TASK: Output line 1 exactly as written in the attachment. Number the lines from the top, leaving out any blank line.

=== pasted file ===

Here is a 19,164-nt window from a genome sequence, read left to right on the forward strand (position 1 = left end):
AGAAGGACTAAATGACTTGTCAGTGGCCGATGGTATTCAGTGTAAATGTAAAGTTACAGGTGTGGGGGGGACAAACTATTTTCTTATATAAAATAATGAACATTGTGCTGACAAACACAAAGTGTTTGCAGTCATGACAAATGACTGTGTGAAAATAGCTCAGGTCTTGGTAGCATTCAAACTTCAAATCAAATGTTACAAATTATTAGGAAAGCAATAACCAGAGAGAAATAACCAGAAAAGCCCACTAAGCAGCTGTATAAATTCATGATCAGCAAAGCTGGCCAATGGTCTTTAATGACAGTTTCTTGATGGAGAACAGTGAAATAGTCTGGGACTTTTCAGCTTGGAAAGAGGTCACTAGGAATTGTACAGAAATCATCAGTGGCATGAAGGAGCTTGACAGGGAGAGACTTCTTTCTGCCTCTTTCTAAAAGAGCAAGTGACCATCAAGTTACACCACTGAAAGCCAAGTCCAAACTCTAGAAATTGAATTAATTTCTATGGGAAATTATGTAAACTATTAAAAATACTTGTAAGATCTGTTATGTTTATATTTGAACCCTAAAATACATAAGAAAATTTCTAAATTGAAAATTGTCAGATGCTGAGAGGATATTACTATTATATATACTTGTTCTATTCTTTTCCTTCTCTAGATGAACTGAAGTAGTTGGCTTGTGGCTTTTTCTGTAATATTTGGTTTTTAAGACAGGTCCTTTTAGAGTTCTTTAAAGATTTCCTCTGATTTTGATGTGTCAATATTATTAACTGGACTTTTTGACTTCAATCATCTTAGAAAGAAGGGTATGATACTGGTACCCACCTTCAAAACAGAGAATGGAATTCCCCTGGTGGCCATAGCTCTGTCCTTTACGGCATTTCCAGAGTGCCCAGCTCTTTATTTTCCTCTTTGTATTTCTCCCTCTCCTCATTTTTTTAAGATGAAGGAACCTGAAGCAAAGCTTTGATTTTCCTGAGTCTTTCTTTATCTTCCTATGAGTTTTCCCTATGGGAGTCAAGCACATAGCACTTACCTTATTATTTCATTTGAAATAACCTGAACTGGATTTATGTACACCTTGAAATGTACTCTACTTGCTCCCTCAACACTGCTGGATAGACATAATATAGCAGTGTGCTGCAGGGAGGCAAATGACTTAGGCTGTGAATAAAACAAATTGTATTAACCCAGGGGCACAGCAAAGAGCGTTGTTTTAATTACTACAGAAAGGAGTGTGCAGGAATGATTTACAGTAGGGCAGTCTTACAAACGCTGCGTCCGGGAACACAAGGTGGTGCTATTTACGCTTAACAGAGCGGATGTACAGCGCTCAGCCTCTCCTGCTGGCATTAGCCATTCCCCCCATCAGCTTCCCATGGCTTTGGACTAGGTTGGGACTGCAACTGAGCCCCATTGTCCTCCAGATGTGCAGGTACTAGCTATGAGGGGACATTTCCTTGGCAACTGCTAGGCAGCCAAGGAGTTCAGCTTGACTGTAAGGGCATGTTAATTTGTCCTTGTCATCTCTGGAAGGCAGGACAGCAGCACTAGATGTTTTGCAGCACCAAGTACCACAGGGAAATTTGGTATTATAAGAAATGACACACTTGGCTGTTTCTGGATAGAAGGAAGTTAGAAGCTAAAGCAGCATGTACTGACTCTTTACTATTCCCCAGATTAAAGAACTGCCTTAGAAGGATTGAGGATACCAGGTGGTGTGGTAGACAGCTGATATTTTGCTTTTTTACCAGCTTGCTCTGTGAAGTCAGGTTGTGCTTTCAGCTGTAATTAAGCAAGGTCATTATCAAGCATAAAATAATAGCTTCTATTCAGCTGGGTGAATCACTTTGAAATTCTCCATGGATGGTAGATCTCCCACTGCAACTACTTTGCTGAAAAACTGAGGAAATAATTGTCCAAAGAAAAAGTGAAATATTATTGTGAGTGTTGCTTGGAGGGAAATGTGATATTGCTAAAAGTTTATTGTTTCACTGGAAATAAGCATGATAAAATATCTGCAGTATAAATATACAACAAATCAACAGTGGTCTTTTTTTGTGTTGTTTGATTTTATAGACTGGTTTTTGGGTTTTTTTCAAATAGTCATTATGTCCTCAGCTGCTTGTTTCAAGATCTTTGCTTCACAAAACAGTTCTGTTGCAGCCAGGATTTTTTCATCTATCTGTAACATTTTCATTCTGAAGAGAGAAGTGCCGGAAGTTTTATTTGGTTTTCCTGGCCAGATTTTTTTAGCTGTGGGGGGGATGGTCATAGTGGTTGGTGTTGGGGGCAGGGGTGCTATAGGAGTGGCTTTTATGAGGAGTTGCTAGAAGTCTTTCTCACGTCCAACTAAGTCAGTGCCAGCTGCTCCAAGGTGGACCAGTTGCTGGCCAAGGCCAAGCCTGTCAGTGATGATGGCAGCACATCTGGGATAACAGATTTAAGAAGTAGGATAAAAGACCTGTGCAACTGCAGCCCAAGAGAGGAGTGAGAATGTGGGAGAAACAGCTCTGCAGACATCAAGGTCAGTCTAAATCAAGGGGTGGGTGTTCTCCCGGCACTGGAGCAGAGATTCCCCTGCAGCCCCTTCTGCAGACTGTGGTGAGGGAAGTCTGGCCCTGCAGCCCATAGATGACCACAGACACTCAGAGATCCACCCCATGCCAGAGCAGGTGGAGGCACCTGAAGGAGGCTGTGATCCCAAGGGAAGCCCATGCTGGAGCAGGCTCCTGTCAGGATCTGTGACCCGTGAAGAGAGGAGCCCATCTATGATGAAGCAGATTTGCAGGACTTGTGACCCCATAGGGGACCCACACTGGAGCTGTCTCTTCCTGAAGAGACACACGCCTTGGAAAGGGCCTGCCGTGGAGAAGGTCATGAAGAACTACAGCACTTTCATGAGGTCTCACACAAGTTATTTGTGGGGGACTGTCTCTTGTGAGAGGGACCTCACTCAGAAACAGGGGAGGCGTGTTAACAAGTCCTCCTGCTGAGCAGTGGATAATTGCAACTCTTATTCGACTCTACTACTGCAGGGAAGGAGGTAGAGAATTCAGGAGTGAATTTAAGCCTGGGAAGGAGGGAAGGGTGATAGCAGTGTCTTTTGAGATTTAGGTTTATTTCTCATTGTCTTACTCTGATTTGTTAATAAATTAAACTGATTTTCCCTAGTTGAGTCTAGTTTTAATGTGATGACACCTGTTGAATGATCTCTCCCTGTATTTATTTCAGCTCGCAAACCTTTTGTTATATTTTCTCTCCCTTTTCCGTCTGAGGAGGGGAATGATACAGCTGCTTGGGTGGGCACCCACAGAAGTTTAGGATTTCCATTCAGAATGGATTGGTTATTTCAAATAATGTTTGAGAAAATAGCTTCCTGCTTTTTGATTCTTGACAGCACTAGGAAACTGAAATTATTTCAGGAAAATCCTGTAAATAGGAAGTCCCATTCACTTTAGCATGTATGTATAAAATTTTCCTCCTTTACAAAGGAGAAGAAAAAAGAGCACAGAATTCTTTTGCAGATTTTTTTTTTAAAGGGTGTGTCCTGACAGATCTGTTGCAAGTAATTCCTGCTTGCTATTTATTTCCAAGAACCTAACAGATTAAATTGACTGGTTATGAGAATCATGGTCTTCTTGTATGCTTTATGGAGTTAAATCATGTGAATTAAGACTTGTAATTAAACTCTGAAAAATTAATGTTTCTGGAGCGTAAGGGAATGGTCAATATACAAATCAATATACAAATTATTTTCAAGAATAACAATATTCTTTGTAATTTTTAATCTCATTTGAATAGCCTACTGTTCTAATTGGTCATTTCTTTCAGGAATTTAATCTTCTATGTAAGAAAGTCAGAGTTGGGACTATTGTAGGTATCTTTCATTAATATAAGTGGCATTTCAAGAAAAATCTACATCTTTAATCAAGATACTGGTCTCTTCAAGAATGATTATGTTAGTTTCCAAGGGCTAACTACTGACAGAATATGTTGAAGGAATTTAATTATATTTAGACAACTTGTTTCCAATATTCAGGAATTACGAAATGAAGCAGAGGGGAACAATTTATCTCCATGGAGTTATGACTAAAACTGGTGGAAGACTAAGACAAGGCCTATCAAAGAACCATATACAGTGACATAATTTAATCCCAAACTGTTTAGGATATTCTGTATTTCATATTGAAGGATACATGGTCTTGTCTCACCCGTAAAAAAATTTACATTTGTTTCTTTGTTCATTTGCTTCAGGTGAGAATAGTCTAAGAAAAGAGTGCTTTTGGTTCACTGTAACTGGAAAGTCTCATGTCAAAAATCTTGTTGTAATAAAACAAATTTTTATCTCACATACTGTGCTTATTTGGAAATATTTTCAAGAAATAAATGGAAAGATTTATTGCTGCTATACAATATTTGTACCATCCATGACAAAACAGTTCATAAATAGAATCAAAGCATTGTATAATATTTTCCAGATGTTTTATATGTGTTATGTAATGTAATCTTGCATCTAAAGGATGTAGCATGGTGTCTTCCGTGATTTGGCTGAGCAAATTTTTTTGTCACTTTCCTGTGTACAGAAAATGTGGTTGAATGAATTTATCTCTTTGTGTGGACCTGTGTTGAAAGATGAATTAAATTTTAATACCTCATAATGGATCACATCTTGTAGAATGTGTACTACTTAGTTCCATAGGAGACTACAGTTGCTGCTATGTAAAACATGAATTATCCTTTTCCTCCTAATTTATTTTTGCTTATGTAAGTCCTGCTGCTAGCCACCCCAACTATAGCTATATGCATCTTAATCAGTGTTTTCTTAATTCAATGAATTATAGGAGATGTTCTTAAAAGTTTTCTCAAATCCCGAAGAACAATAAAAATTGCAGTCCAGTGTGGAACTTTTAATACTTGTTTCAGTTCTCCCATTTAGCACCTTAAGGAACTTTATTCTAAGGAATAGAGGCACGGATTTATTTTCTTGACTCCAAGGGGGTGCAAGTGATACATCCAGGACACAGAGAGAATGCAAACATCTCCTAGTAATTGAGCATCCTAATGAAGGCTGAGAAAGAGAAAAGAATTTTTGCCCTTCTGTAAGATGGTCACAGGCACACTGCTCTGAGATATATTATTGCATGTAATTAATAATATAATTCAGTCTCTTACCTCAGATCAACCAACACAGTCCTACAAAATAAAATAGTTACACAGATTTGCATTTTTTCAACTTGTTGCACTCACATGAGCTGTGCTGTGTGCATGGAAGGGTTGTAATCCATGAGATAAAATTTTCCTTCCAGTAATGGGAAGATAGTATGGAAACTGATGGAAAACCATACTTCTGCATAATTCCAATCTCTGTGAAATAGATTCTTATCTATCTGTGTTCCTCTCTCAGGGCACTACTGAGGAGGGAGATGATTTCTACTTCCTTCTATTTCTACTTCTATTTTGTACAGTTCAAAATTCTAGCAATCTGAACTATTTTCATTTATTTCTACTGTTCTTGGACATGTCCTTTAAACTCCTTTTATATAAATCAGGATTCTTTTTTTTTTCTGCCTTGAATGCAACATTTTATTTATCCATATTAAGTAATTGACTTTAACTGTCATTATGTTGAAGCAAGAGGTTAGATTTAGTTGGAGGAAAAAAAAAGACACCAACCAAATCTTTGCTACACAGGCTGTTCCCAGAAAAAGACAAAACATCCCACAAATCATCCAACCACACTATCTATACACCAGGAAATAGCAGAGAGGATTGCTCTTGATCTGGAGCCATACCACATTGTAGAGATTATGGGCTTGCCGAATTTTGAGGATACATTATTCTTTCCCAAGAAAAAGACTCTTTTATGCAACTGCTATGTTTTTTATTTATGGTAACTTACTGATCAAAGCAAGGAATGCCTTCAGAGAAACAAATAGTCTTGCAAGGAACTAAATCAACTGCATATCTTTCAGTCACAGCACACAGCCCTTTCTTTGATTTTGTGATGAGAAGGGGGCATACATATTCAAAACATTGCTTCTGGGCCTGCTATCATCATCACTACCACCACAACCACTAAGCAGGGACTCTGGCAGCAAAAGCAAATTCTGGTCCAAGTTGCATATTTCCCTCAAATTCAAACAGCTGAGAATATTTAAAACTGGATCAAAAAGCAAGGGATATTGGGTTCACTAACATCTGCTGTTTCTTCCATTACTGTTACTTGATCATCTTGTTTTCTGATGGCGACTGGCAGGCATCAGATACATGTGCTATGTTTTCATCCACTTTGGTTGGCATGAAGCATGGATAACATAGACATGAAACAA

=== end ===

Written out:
Here is a 19,164-nt window from a genome sequence, read left to right on the forward strand (position 1 = left end):